Derek Clark speaks to a full house during the Glacier Valley Rotary Club’s Pillars of Amercia speaker series at Centennial Hall on Wednesday, April 25, 2018. Joe Torrillo speaks next Wednesday. (Michael Penn | Juneau Empire)

Derek Clark speaks to a full house during the Glacier Valley Rotary Club’s Pillars of Amercia speaker series at Centennial Hall on Wednesday, April 25, 2018. Joe Torrillo speaks next Wednesday. (Michael Penn | Juneau Empire)

‘Rapping Dad’ shares story about overcoming hardships

Describing his life story, Derek Clark sounds like a man who had every reason to give up. But, even when he still was unsure where he was heading in life at 17, a rap he had written with the lyrics “never give up” built the foundation on how he lives today.

Clark was abused early on in his life and abandoned by his parents at 5 years old. He told his story as part of the Juneau Glacier Valley Rotary Club Pillars of America event at Centennial Hall Wednesday.

“Rap saved my life,” Clark said. “It let me get the inside stuff out.”

Clark attended a racially diverse high school as a teenager. He said he struggled with violence and he needed another outlet to get the anger out of him. He described one afternoon when he noticed a group of guys in the middle of a rap battle. Clark decided to jump in and the results, he said, were poor.

“I said I was going to unleash the dragon,” he said. “But then I sucked about three seconds in.”

Clark, however, did not let this moment slow him down. He decided that rapping was something he was meant to do, so he worked on rhyming and diction. Still having difficulty finding his flow, he thought about how he played the clarinet. Clark became a clarinet prodigy at 12 when he competed against people much older.

“I realized I had a gift from the clarinet,” Clark said. “My tongue moves quickly (from playing it).”

Combining that talent with reggae, Clark began getting respect from his fellow classmates. Still, he struggled to keep his emotions in check. Clark was expelled as a senior for fighting. After attempts at couch-surfing, he returned home to his foster parents. They told Clark he could stay with them but he would have to go to counseling.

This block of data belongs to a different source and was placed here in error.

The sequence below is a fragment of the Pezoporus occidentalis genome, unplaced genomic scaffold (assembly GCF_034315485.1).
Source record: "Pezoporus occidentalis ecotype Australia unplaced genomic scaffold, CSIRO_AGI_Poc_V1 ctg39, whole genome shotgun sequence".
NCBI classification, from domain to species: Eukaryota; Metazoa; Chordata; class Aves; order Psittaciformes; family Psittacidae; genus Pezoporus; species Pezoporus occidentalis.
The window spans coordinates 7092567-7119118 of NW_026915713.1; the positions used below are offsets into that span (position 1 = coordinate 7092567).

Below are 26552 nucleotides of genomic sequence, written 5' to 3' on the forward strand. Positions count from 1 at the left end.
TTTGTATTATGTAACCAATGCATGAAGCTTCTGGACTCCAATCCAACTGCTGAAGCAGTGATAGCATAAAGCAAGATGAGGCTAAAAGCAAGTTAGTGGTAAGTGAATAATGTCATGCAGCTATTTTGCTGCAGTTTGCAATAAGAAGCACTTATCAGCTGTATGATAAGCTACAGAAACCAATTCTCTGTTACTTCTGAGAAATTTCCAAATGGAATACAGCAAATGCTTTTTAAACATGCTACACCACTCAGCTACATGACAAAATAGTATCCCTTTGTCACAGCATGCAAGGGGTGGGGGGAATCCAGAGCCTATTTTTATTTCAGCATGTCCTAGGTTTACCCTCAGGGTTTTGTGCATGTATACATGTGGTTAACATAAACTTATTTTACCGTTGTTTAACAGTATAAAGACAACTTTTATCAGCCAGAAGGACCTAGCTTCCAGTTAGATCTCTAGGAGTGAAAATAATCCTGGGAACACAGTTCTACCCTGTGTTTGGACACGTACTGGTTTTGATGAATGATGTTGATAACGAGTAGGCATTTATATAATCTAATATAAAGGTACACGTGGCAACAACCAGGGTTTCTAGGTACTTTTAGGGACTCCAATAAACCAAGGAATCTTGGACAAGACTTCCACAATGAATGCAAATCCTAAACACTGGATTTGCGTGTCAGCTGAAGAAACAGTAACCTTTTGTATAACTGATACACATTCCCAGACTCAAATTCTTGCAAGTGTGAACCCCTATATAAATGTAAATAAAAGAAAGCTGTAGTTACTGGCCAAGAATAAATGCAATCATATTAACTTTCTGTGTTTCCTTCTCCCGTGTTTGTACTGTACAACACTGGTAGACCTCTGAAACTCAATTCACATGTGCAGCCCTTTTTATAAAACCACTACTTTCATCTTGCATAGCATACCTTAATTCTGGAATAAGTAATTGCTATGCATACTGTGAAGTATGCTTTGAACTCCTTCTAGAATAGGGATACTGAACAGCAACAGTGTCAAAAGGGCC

Clark said at the first meeting he attended, the counselor kept asking him to tell his story. He refused repeatedly until the group started to chant his name. Even on stage, Clark struggled. The counselor said she wanted to see the anger to come out of him and eventually it did. Clark pushed three men down and started going for the counselor.

“I was literally going to hurt her physically,” he said. “She kept telling me ‘Derek, do you know how great you are?’”

Clark said for just a split second he saw the look in her eyes and with people trying to restrain him, he began to weep.

“I sobbed like a baby for two hours,” he said. “There is something about a good, ugly cry that brings clarity. I remember thinking I was never going to let my past affect my future. I had to divorce my past. I decided I wanted to be a hope dealer.”

He got back into high school, became the first member of his family to graduate high school and college before getting into the real estate business at 24. At 30, Clark earned his first million dollars.

Now known as “The Rapping Dad” after a video his children posted where he raps about listening to “clean” and positive music without references to drugs or violence, went viral. Clark said he can share that message through songs.

“It has been an insane ride,” Clark said. “Now people come up to me at the airport and get pictures.”

Brooke Sanford, an 8th-grader at Dzantik’i Heeni Middle School, said she thought Clark’s story was something anyone can learn from.

“It was something I feel like people can relate to,” Sanford, 14, said. “I think that people can get out of it is that they can overcome hard things and have a positive outlook on life.”

Adela Diaz, a senior at Juneau-Douglas High School, added Clark is a inspiration.

“It was a really emotional speech and I really enjoyed it,” Diaz, 18, said. “No matter where you are in life, you should never give up because you can achieve your greatest self.”

• Contact reporter Gregory Philson at or call at 523-2265. Follow him on Twitter at @GTPhilson.

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